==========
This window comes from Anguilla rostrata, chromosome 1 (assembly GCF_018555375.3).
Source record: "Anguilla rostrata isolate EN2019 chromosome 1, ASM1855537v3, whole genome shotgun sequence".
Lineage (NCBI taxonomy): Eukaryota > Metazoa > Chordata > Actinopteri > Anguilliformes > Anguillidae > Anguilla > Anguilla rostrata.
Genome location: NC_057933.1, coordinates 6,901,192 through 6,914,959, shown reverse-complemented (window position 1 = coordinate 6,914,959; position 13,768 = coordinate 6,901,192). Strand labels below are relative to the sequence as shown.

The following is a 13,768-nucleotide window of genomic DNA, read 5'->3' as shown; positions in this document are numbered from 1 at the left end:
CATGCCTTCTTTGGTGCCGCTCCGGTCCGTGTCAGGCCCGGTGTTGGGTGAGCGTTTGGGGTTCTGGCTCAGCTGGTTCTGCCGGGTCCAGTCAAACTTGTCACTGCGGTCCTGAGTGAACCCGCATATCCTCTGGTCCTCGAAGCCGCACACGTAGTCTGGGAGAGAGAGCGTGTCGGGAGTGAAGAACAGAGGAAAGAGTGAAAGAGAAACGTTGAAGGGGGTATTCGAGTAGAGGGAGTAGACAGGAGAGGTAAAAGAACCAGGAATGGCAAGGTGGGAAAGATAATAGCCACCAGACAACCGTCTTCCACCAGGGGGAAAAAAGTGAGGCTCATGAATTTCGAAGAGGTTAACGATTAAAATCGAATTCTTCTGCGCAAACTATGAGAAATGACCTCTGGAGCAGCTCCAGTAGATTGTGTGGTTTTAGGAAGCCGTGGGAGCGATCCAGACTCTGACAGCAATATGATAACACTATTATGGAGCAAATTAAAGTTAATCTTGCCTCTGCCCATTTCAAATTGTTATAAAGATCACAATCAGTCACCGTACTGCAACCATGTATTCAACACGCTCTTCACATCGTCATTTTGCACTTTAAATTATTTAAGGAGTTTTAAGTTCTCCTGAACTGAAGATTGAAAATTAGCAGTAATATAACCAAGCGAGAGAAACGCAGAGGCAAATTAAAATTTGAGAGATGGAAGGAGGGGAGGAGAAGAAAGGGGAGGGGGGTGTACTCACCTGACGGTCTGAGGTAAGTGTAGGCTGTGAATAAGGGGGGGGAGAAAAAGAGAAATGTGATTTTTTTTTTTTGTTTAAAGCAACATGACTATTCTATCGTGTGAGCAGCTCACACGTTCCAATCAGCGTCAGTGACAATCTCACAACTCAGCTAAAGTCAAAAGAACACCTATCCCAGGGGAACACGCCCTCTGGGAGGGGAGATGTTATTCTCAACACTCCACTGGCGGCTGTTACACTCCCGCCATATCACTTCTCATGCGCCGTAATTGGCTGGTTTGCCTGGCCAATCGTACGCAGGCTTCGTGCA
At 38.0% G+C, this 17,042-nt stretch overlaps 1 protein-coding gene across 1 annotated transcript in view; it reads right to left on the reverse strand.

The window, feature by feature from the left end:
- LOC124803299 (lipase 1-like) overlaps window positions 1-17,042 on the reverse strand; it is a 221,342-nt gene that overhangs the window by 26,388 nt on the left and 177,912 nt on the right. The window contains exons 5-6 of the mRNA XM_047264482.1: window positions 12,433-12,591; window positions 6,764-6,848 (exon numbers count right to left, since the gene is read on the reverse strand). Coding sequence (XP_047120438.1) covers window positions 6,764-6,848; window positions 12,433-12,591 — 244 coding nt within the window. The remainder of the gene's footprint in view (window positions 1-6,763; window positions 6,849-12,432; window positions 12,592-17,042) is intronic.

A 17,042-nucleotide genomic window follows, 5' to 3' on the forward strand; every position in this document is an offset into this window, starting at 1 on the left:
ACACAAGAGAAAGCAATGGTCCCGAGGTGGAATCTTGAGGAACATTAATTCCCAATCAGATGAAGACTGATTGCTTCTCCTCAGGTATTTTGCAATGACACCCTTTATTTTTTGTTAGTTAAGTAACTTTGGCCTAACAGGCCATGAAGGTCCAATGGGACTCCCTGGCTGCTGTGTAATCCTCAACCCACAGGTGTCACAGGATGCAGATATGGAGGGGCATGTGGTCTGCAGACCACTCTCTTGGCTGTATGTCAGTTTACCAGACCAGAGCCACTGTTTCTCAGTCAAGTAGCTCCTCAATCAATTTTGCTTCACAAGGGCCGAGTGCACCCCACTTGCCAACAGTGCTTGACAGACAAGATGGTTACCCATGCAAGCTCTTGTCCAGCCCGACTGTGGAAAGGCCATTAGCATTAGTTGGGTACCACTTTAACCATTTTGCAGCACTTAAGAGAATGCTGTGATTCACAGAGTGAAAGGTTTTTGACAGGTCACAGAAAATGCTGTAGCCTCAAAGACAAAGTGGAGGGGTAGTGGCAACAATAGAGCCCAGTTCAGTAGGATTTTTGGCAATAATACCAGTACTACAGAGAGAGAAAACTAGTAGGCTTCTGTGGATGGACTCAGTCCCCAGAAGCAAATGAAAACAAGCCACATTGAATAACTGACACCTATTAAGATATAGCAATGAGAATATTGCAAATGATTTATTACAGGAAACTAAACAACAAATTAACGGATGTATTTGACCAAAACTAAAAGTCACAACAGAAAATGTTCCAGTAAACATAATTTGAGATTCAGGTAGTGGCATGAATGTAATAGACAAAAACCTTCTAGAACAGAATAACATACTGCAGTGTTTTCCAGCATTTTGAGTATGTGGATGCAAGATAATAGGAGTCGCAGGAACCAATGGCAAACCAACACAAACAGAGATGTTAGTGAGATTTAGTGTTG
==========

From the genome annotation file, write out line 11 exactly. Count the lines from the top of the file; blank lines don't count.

ACACAAGAGAAAGCAATGGTCCCGAGGTGGAATCTTGAGGAACATTAATTCCCAATCAGATGAAGACTGATTGCTTCTCCTCAGGTATTTTGCAATGACACCCTTTATTTTTTGTTAGTTAAGTAACTTTGGCCTAACAGGCCATGAAGGTCCAATGGGACTCCCTGGCTGCTGTGTAATCCTCAACCCACAGGTGTCACAGGATGCAGATATGGAGGGGCATGTGGTCTGCAGACCACTCTCTTGGCTGTATGTCAGTTTACCAGACCAGAGCCACTGTTTCTCAGTCAAGTAGCTCCTCAATCAATTTTGCTTCACAAGGGCCGAGTGCACCCCACTTGCCAACAGTGCTTGACAGACAAGATGGTTACCCATGCAAGCTCTTGTCCAGCCCGACTGTGGAAAGGCCATTAGCATTAGTTGGGTACCACTTTAACCATTTTGCAGCACTTAAGAGAATGCTGTGATTCACAGAGTGAAAGGTTTTTGACAGGTCACAGAAAATGCTGTAGCCTCAAAGACAAAGTGGAGGGGTAGTGGCAACAATAGAGCCCAGTTCAGTAGGATTTTTGGCAATAATACCAGTACTACAGAGAGAGAAAACTAGTAGGCTTCTGTGGATGGACTCAGTCCCCAGAAGCAAATGAAAACAAGCCACATTGAATAACTGACACCTATTAAGATATAGCAATGAGAATATTGCAAATGATTTATTACAGGAAACTAAACAACAAATTAACGGATGTATTTGACCAAAACTAAAAGTCACAACAGAAAATGTTCCAGTAAACATAATTTGAGATTCAGGTAGTGGCATGAATGTAATAGACAAAAACCTTCTAGAACAGAATAACATACTGCAGTGTTTTCCAGCATTTTGAGTATGTGGATGCAAGATAATAGGAGTCGCAGGAACCAATGGCAAACCAACACAAACAGAGATGTTAGTGAGATTTAGTGTTG